It’s a big decision to hire a new person to join your business so it’s imperative that you learn as much as possible about a potential candidate during the interview process. As an interview is typically for a limited period of time (opinions differ as to how long is ideal but a popular view is no longer than 45minutes) you need to use the time wisely. Once again, giving some thought to the process beforehand will stand you in good stead.
Here are some things to consider:
1. An interview should not be a police style interrogation. The purpose of an interview is to create a dialogue, or conversation so that you can learn as much as possible about your candidate. The best way to do that is to make the candidate feel comfortable. Think about the interview environment, is it too hot or too cold? Too visible to other employees? Offer the candidate a glass of water and kick off with a relaxed conversation about the weather or how they travelled to the interview.
2. Before you launch into your questions, provide a brief overview of the company and the role and give the candidate the opportunity to ask questions.
3. Be prepared. Read the candidate’s cover letter and resume thoroughly prior to the interview and check their social media profiles. Asking where the candidate studied when it’s there in their resume in black and white just makes you look disorganised and unprofessional.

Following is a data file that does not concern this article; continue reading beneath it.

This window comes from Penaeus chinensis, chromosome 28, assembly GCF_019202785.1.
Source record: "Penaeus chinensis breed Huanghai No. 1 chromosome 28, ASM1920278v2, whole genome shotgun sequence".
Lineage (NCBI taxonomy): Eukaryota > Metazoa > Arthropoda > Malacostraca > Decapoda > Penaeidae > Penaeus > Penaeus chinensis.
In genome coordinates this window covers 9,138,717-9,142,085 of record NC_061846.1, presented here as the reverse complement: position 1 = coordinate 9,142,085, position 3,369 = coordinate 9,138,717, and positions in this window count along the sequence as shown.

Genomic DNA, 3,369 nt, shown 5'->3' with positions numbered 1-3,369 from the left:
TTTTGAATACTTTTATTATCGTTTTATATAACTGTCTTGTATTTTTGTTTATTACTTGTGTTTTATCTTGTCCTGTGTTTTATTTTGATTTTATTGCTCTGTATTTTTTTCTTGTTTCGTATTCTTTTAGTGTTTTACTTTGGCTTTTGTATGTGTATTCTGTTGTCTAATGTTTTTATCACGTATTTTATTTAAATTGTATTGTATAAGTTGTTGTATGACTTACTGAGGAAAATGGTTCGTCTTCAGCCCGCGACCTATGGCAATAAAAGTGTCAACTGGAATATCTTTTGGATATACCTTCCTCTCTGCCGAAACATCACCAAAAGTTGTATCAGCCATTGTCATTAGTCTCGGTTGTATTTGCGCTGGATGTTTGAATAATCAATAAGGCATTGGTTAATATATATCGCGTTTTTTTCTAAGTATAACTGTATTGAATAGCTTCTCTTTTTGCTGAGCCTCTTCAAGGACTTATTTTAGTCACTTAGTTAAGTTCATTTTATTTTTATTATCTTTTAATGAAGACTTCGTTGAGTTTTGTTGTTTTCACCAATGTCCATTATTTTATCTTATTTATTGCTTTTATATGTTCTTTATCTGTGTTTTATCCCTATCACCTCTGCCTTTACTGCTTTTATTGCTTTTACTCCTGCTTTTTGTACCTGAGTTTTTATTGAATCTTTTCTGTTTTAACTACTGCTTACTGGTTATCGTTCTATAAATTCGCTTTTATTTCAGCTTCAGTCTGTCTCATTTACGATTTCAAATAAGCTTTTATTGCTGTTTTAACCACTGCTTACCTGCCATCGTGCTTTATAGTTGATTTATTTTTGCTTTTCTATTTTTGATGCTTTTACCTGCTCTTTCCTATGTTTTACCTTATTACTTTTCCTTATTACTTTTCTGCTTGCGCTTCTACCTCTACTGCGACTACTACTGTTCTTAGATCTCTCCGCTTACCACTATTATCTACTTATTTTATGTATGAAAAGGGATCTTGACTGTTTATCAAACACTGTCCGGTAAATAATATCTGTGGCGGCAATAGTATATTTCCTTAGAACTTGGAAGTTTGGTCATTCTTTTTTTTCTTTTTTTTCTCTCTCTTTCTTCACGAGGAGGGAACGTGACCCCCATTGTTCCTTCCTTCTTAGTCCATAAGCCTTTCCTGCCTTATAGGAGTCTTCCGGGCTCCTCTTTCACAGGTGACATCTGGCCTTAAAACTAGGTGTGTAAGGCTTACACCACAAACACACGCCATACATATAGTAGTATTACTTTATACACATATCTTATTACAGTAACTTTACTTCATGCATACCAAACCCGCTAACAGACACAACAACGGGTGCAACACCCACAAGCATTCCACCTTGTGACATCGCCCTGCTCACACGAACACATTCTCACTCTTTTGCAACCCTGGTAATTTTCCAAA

4. Before the interview review the list of must have skills, education etc and draft your questions around those requirements. Use open ended questions rather than closed questions to elicit further information and specific examples of their skills and experience. For example:
– Can you tell me about a time when….?
– Can you describe for me how you…?
– Did you ever manage an OH &S incident?
Make sure to include some behavioural questions to gauge how they interact with other staff.
Whilst your aim is to facilitate a relaxed conversation make sure you maintain professionalism by avoiding personal questions or any questions which could be construed as discriminatory. For the current state of the law in Victoria relating to discrimination in employment go to https://www.humanrightscommission.vic.gov.au/
5. If the role requires a specific skill think creatively about what is going to be the best way for you to assess the candidate’s competency in that skill. For example: If the role is as a club manager and requires regular reporting of incidents on the premises you might ask them to draft a sample report for you or you would ask a graphic designer for samples of their work, or a beautician to demonstrate how they would do a facial.
6. Finally, remember that the interview is not about you but that you are the person’s first impression of the company. The interview is also an opportunity for them to learn more about the business and see whether they are interested in working for you. You should not be the one doing most of the talking. Listen carefully and be prepared to deviate from your set questions to pursue relevant information.
Be aware of your own values and judgments and leave all your preconceptions at the door. Unconscious Bias is a significant problem in recruitment.
Good luck with your next recruit!